Manufacturers have other reasons to want to know about their workers. Manufacturing employees often operate equipment or control processes that require vigilant attention and where, for example, drug impairment might have severe consequences. In addition, other manufacturing employees have access to large quantities of valuable supplies, making potential theft a costly risk.
Background checks are the traditional means to assist in ensuring quality hires. Background checks are regulated by the Fair Credit Reporting Act (FCRA). The FCRA imposes certain requirements on employers and background check companies, such as providing a stand-alone disclosure form to employees and job applicants at certain times.
In light of continuing workforce shortages and ever-changing legal requirements, manufacturers may find they need to review and change their hiring standards and criteria. In some cases, employers may have relaxed their former standards as being outdated. Regardless of how any manufacturer decides to go about performing background checks, they should keep the following recent developments in mind.
“Ban the Box” Laws Enacted in States and Cities
“Ban the box” laws (also referred to as “Fair Chance Acts”) limit employers’ access to a job applicant’s criminal history. Typically, these laws require employers to consider qualifications first when considering a person’s eligibility for employment. Different states, and even some municipalities, have enacted their own requirements. Multi-state employers, therefore, should take care to confirm the requirements of their state and local laws and requirements, if any, before conducting background screening. These laws have grown in popularity.
Employers making decisions based upon a criminal history record are urged to conduct an individualized assessment (and certain jurisdictions have mandated this step).
Further, the federal Fair Chance Act became effective on December 20, 2021, and federal contractors must comply with its requirements.
Drug Screening Guidelines Change for Marijuana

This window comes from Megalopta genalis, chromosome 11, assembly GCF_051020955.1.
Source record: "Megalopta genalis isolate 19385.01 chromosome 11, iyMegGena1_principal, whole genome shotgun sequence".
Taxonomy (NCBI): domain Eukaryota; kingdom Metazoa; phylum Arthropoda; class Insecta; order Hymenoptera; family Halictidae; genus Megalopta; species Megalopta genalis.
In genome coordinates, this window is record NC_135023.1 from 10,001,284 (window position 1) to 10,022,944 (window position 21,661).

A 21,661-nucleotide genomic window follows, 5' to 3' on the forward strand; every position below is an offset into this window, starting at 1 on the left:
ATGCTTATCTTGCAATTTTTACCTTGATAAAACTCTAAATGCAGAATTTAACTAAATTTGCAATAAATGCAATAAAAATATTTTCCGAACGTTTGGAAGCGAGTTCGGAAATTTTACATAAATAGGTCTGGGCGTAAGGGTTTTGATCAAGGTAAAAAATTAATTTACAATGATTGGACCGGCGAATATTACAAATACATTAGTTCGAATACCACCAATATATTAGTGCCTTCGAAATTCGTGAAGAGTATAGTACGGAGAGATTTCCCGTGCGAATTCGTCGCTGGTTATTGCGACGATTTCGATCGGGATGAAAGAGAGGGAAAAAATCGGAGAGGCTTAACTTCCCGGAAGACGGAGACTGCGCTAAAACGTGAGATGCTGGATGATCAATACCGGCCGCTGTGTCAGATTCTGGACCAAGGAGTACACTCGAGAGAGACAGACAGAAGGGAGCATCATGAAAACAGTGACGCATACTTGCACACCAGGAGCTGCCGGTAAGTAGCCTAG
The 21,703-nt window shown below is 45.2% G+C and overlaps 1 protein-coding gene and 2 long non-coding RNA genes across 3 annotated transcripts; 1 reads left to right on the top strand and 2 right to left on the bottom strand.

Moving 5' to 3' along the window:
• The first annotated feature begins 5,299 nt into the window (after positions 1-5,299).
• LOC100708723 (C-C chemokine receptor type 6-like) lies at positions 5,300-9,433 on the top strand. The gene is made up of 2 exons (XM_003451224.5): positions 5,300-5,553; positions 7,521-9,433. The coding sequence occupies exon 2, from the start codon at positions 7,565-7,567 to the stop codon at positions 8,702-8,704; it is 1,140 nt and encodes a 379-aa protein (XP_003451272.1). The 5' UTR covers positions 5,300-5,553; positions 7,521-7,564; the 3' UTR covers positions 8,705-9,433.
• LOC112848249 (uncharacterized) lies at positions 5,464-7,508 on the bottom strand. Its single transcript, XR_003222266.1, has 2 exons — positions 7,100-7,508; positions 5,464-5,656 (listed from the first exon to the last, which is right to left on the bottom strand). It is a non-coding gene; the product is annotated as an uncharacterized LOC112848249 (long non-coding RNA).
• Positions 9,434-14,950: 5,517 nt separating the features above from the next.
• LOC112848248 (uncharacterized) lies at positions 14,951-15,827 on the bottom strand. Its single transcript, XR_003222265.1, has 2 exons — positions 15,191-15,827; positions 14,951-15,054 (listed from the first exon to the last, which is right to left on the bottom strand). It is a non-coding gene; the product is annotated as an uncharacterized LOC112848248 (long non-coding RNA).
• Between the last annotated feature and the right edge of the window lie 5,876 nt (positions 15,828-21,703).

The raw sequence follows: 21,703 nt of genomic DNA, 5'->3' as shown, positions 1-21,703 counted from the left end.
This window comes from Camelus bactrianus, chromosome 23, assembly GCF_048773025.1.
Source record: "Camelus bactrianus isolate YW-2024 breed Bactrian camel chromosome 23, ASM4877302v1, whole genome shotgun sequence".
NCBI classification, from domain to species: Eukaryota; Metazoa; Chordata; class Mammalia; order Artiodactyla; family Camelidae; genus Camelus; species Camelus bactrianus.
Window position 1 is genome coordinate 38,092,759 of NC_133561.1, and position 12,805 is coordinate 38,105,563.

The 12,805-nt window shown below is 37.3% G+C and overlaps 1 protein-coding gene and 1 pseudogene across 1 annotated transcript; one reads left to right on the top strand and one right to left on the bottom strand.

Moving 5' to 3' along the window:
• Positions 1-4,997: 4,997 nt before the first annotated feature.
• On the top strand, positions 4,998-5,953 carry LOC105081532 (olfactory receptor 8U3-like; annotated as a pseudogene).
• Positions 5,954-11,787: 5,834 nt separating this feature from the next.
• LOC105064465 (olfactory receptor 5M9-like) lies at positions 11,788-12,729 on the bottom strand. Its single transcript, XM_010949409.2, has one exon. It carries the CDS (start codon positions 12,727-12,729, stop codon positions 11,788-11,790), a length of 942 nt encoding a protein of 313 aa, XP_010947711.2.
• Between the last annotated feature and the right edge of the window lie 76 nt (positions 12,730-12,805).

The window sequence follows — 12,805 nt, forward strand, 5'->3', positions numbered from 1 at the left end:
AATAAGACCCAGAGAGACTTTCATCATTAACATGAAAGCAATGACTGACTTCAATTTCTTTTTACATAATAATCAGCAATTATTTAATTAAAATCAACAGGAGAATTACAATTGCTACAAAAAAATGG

It has been nearly 10 years since Colorado and Washington became the first states to legalize recreational cannabis use. Since then, other states have followed suit, and the U.S. House of Representatives passed the Marijuana Opportunity Reinvestment and Expungement Act (MORE Act) on April 1, 2022. The MORE Act is intended to decriminalize cannabis use nationwide and remove cannabis from the federal schedules of controlled substances. It is under consideration by the U.S. Senate.
Regardless of whether the MORE Act becomes law, the legal landscape governing cannabis use has changed significantly in the last decade and will likely continue to shift. For instance, some states that have loosened cannabis restrictions also have enacted laws prohibiting discrimination against employees and job applicants based on their lawful use of cannabis. As states continue to legalize or loosen restrictions on cannabis use, manufacturers should exercise caution and ensure they understand state and local laws governing cannabis use as related to drug and background screening and the treatment of job applicants.
Equal Employment Opportunity
Manufacturers should take steps to ensure their hiring practices comply with federal, state, and municipality equal employment opportunity laws, especially for criminal history. In the past, the Equal Employment Opportunity Commission has been concerned that even if an employer has a job-related reason for a background check, such a practice may tend to have a disparate impact on protected classes. Employers are always cautioned to review existing “neutral” policies to ensure they do not have a disproportional negative impact on a particular group, to minimize risk of discrimination claims. Further, some automated screening processes using artificial intelligence may inadvertently discriminate unless they are carefully designed.
Key Action Points for Human Resources and In-house Counsel
Manufacturers should closely monitor the impacts their policies may have on applicants to avoid unintentionally disparate outcomes when examining and making hiring determinations based on applicants’ backgrounds.